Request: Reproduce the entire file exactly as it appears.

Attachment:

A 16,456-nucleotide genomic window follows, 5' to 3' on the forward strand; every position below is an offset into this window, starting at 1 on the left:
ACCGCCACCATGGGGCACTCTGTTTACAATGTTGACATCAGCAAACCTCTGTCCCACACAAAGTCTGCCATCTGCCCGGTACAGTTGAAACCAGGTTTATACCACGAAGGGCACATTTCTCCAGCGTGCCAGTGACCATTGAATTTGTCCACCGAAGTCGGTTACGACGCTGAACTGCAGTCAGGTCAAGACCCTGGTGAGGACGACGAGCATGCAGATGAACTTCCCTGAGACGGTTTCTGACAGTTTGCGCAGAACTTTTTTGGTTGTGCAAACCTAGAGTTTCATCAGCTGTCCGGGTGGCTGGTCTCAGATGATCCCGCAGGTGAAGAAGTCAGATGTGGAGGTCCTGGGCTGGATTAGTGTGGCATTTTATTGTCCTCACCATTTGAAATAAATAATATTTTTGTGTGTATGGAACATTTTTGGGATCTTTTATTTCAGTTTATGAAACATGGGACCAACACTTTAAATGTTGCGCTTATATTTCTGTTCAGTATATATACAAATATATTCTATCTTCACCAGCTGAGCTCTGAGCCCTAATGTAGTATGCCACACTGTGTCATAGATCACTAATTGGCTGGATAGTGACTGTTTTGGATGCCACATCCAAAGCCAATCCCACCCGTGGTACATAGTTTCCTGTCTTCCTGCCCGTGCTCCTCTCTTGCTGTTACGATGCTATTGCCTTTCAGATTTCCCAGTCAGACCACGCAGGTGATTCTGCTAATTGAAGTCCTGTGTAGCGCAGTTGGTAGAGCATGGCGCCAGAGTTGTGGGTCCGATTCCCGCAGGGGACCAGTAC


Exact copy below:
A 16,456-nucleotide genomic window follows, 5' to 3' on the forward strand; every position below is an offset into this window, starting at 1 on the left:
ACCGCCACCATGGGGCACTCTGTTTACAATGTTGACATCAGCAAACCTCTGTCCCACACAAAGTCTGCCATCTGCCCGGTACAGTTGAAACCAGGTTTATACCACGAAGGGCACATTTCTCCAGCGTGCCAGTGACCATTGAATTTGTCCACCGAAGTCGGTTACGACGCTGAACTGCAGTCAGGTCAAGACCCTGGTGAGGACGACGAGCATGCAGATGAACTTCCCTGAGACGGTTTCTGACAGTTTGCGCAGAACTTTTTTGGTTGTGCAAACCTAGAGTTTCATCAGCTGTCCGGGTGGCTGGTCTCAGATGATCCCGCAGGTGAAGAAGTCAGATGTGGAGGTCCTGGGCTGGATTAGTGTGGCATTTTATTGTCCTCACCATTTGAAATAAATAATATTTTTGTGTGTATGGAACATTTTTGGGATCTTTTATTTCAGTTTATGAAACATGGGACCAACACTTTAAATGTTGCGCTTATATTTCTGTTCAGTATATATACAAATATATTCTATCTTCACCAGCTGAGCTCTGAGCCCTAATGTAGTATGCCACACTGTGTCATAGATCACTAATTGGCTGGATAGTGACTGTTTTGGATGCCACATCCAAAGCCAATCCCACCCGTGGTACATAGTTTCCTGTCTTCCTGCCCGTGCTCCTCTCTTGCTGTTACGATGCTATTGCCTTTCAGATTTCCCAGTCAGACCACGCAGGTGATTCTGCTAATTGAAGTCCTGTGTAGCGCAGTTGGTAGAGCATGGCGCCAGAGTTGTGGGTCCGATTCCCGCAGGGGACCAGTAC